• Lin Pyles

    Namoni, This was in my email box this morning along with your email. Makes me so sick to my stomach. It is out right scary.

    The ‘Klinghoffer’ opera and the American Jewish establishment

    This opera is an abomination and an offense not only to Jews but to all Americans and all decent people who oppose terrorism and racism.

    By Isi Leibler

    June 30, 2014

    The debate over the New York Metropolitan Opera’s performance of The Death of Klinghoffer raises serious questions about the functioning of American Jewish leadership.

    Over the past 40 years one of the most positive features of American Jewish leadership has been its uninhibited self-confidence, assertiveness and willingness to raise its voice with courage and dignity on behalf of Israel and Jewish causes. American Jewish leaders prided themselves on having rejected shtadlanut – reliance on silent diplomacy in lieu of public action. Alas, there are now grounds for concern that this is changing, maybe as a consequence of the adverse pressures emanating from the Obama administration.

    How else can one ascribe the pitifully subdued response to the Met’s decision to perform an opera that not merely incorporates vicious anti-Israeli diatribes but which is blatantly anti-Semitic and seeks to romanticize and provide rationalization for the cold-blooded murder of a disabled person solely because he was Jewish. And this is an institution that is disproportionately funded by Jews, in the city with the greatest concentration of Jews in the Diaspora.

    Leon Klinghoffer was a 69-year-old wheelchair- bound American Jew who, in 1985, with his wife and 11 friends, celebrated his 36th wedding anniversary on the Italian cruise ship Achille Lauro, that was hijacked by Palestinian terrorists. Klinghoffer was taken aside, shot and dumped overboard in his wheelchair.

    The opera based on these events was composed by John Adams and the librettist was Alice Goodman, a convert from Judaism who is now a priest in the Anglican Church.

    The opera was intentionally titled the “death” – not murder – of Klinghoffer, and purported to present “both sides of the equation.” The Met’s general manager, Peter Gelb, said that Adams sought “to understand the hijackers and their motivations, and to look for humanity in the terrorists, as well as in the victims” and enable the “audience to wrestle with the almost unanswerable questions that arise from this seemingly endless conflict and pattern of abhorrent violent acts.” In other words: present the murderers and their victims as morally equivalent.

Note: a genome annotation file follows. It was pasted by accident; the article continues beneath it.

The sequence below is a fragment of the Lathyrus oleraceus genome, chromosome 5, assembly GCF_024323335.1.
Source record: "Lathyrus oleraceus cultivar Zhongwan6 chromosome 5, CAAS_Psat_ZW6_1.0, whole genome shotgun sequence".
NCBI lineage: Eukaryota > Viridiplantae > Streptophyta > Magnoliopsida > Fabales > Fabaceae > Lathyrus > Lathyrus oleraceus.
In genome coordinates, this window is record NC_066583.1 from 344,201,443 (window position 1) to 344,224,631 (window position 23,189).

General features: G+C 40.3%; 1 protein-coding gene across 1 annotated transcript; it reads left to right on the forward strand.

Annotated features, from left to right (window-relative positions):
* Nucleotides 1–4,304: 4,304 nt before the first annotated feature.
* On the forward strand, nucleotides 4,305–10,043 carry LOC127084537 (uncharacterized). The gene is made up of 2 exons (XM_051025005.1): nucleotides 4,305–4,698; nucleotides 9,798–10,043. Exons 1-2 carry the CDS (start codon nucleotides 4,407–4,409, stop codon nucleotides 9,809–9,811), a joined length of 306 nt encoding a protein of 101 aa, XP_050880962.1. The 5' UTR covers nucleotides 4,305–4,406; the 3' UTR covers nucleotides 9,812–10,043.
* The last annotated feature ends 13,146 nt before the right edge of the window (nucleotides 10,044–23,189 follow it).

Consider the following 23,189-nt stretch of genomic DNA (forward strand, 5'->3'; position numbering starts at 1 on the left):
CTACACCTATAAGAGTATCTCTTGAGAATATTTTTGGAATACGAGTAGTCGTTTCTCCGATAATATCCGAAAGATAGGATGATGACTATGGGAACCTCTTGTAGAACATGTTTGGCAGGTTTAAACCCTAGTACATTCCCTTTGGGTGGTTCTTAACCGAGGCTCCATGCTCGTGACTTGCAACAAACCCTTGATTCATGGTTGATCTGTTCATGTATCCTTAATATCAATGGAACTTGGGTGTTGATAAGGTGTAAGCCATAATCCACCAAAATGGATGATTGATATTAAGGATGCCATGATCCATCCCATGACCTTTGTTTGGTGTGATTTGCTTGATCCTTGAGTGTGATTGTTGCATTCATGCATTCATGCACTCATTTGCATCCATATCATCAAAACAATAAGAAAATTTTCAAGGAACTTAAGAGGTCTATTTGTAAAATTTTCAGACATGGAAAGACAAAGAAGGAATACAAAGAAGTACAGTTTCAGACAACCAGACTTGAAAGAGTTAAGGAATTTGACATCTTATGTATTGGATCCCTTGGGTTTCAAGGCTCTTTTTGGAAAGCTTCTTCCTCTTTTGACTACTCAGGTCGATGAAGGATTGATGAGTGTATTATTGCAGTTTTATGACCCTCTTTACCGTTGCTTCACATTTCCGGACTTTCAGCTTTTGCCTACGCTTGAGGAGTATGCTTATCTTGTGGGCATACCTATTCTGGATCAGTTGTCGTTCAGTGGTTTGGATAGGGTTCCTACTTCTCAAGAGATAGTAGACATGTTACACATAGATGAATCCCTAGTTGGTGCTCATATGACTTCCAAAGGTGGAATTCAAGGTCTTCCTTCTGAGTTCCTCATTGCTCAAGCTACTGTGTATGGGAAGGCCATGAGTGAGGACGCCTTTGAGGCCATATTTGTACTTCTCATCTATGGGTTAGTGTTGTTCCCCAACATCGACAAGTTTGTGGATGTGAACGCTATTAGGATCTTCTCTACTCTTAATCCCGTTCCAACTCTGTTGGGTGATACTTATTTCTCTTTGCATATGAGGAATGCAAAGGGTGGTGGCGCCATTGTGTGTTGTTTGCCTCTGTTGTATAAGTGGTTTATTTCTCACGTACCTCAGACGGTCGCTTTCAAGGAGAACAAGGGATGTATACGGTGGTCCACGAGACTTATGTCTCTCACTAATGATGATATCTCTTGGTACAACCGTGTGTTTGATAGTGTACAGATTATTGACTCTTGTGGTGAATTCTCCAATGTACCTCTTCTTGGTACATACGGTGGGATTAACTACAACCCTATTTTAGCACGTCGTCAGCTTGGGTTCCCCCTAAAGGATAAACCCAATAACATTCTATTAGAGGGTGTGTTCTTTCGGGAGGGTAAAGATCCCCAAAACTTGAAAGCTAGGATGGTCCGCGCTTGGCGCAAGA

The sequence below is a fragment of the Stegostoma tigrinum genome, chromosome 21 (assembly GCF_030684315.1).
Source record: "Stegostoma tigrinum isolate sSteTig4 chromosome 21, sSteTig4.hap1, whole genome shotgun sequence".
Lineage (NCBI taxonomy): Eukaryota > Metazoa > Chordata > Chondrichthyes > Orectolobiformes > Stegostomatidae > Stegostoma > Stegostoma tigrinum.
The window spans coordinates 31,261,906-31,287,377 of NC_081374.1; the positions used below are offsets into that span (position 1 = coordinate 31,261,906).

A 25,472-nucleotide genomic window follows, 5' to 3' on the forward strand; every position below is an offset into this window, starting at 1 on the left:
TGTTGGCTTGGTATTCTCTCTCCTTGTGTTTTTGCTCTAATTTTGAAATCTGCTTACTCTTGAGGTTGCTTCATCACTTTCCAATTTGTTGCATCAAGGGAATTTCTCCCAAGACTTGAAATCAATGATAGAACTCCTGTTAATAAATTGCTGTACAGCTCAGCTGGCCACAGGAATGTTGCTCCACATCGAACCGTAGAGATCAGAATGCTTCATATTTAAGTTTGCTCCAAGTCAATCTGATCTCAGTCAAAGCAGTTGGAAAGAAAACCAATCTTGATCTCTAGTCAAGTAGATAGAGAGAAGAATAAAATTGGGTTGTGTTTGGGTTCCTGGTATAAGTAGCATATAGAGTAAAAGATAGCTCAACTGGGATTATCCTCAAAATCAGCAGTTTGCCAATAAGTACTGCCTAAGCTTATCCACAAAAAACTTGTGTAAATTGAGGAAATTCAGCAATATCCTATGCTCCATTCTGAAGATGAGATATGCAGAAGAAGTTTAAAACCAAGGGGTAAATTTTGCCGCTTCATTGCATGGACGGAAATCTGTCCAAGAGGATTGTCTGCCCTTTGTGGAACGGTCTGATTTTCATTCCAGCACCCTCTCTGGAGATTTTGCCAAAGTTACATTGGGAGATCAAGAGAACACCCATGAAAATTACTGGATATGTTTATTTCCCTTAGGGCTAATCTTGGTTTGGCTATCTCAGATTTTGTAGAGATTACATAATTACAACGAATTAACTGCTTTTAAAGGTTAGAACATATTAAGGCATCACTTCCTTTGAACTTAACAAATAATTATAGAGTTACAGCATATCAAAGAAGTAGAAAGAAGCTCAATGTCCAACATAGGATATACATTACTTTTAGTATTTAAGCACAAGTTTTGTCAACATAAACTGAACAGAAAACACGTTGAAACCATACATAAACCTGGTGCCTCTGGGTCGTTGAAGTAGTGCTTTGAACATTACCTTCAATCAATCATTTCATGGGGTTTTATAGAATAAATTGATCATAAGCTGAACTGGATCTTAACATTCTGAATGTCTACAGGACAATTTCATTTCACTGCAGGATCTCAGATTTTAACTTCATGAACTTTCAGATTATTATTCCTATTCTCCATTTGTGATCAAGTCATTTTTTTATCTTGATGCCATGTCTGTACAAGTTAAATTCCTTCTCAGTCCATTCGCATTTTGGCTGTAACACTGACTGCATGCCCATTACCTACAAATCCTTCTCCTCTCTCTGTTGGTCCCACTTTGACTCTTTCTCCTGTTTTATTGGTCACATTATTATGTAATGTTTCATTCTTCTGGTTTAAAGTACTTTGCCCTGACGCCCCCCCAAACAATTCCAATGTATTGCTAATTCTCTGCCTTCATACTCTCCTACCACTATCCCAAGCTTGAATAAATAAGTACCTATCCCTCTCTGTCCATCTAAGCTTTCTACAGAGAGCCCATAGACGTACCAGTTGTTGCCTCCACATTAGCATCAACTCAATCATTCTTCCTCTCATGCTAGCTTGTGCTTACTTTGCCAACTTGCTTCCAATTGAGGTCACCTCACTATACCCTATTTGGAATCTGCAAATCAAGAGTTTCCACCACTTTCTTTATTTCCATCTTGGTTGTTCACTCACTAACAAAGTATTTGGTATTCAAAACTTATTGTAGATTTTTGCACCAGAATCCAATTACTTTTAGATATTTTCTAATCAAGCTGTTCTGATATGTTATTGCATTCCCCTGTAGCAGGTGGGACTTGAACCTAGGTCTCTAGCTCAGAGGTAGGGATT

Indeed, Adams was open about his belief that “in this country, there is almost no option for the other side, no space for the Palestinian point of view.”

    The opening scene honors terrorists. With a backdrop of graffiti on a wall proclaiming “Warsaw 1943, Bethlehem 2005,” Jews wearing kippot and headscarves enter the stage and plant trees on what is conveyed to the audience as plundered Arab territory.

    The Palestinian chorus sings, “My father’s house was razed in 1948 when the Israelis passed over our street.” The Palestinians sing, “We are soldiers fighting a war. We are not criminals and we are not vandals but men of ideals.”

    Aside from the rabid anti-Semitism/anti-Israelism encapsulated by the brutal murder of an American Jew, the principal terrorist says, “Wherever poor men are gathered, they can find Jews getting fat. You know how to cheat the simple, exploit the virgin, pollute where you have exploited, defame those you cheated, and break your own law with idolatry.” At one stage, the terrorist leader snarls at Klinghoffer, “America is one big Jew.” What is the relationship between a crippled American Jew and Palestinian terrorists’ grievances against Israel? After seeing the opera, Klinghoffer’s daughters, Ilsa and Lisa, were “outraged at the exploitation of our parents and the cold-blooded murder of our father.” They claimed that the opera “perverts the terrorist murder of our father and attempts to romanticize, rationalize, legitimize and explain it.”